Loose Lead Walking

  • On a lead does not necessarily mean under control. If your dog pulls, lunges, zigzags, trips you up, sniffs, drags behind, jumps up, barks etc. this is not under control.
  • It’s important to have control of your dog on a leash whether it is a large or small breed.
  • Dogs have a natural instinct to resist pressure and pull against it. This is a survival reflex (if they get trapped, wriggle and pull until they’re free etc.) so is one of the most difficult behaviours to teach and needs to be started early.

 

Equipment

  • Harnesses were designed for 2 original activities:
    • Tracking – to give the dog full use of his head
    • Pulling – to allow the dog to use his whole body weight to pull

Using harnesses designed for this is only encouraging your dog to pull you and sniff where he wants.

  • ‘No-pull’ harnesses exert the right pressure in the correct places to successfully discourage the dog from pulling but all pieces of equipment should be used in conjunction with training.
  • Choke chains, half check collars, slip leads all work on the same principle of tightening around the neck when the dog pulls:
    • Used incorrectly they can cause terrible injuries including spinal and circulation problems, teach your dog to become fearful of wearing collars or having them put on, having his neck touched, and make the pulling worse

 

Headcollars – these work in the same principles of controlling a horse, you have control over the head so you have control over the whole animal. However, there are a number of different types.

  • Halti – gives you full control of the dog’s head, so they cannot use their body weight to pull you. Problematic for short-nosed breeds. Also as the lead originates from under the dogs chin it causes the head to be pulled to one side – not ideal!
  • Gentle leader – a better fit for short nose breeds, again the lead comes from the underneath of the dogs head, twisting the dogs neck to one side.
  • Figure of eight – a continuous lead that gives equal pressure to all areas of the head and leads from the back of the neck, avoiding neck strain from pulling the head round. These are our favourites due to the even pressure they exert on the dogs head. They don’t pull the head to one side.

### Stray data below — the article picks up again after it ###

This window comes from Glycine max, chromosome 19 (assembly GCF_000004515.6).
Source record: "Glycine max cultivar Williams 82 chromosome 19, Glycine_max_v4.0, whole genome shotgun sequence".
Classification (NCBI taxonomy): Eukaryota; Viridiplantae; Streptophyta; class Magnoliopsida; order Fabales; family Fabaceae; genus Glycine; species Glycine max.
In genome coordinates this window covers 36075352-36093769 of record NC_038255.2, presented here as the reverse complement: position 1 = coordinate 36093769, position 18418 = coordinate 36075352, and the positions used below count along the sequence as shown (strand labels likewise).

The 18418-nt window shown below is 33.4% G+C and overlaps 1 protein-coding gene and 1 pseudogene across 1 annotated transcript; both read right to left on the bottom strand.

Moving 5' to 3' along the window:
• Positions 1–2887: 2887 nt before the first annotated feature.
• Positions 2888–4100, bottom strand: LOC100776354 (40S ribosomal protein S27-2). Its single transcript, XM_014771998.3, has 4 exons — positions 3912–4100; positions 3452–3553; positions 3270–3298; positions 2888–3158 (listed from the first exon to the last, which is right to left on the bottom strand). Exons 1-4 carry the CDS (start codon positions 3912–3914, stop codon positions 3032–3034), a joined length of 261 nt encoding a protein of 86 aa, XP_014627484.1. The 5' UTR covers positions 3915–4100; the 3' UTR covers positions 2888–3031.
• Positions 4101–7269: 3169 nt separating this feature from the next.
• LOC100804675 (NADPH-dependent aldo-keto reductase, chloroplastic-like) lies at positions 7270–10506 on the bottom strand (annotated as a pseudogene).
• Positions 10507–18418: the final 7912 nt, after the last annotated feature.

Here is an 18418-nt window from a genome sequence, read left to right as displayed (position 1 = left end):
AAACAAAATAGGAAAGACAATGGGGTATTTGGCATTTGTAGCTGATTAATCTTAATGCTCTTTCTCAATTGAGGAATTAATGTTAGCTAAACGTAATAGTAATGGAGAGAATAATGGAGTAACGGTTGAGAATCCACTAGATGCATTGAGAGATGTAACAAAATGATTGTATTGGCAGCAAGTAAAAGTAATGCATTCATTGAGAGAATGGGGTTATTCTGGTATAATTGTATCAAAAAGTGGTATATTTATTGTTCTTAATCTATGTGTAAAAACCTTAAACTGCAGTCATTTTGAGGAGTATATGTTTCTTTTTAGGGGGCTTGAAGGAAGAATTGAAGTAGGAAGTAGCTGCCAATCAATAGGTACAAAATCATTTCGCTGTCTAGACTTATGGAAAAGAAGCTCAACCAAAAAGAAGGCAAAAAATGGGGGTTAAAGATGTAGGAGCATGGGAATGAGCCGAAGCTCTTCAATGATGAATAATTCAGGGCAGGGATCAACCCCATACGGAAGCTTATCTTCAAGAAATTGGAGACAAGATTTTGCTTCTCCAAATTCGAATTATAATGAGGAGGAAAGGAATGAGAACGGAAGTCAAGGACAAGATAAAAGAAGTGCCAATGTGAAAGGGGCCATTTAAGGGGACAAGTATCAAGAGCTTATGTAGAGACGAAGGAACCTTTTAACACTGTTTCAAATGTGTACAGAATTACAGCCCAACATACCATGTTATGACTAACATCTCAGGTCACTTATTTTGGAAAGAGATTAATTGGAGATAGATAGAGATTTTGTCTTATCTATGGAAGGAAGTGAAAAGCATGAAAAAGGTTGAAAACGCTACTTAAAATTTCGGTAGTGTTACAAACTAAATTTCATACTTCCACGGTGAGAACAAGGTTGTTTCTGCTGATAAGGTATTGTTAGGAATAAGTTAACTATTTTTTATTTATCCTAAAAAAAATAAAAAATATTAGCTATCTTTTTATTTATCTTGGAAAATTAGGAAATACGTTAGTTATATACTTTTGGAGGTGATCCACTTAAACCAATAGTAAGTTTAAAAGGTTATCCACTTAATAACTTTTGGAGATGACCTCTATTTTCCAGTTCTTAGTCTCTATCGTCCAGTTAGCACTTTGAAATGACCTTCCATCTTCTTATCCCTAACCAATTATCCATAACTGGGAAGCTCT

• Standard collar and clip lead – most commonly used, but extensive training not to pull with this is needed as the dog can use body strength to pull through the neck

 

Getting into Position to Walk

  1. Guide your dog from facing you, round the back of your legs to the point they are facing forwards, standing next to you and reward
  2. Repeat step 1, then when consistent, introduce a sit at the end and reward.
  3. When consistent, you can add in a command word such as ‘by me’, ‘close’ or ‘heel’

Walking on a Loose Lead

  1. Guide your dog into position for walking and reward
  2. You need to hold the lead in the opposite side to your dog, with it across your body, and a handful of treats in the same side as your dog
  3. Hold the treats effectively where you want your dog’s head to be (on the side of your leg), and let them follow it
  4. Move 1 step forwards, keeping your dog’s attention on your hand and him moving next to you and reward and stop
  5. Reward him for remaining next to you and not rushing in front
  6. Repeat until consistent
  7. Gradually increase the number of steps you take before the reward

When you reach about 5-6 steps, reward intermittently for not pulling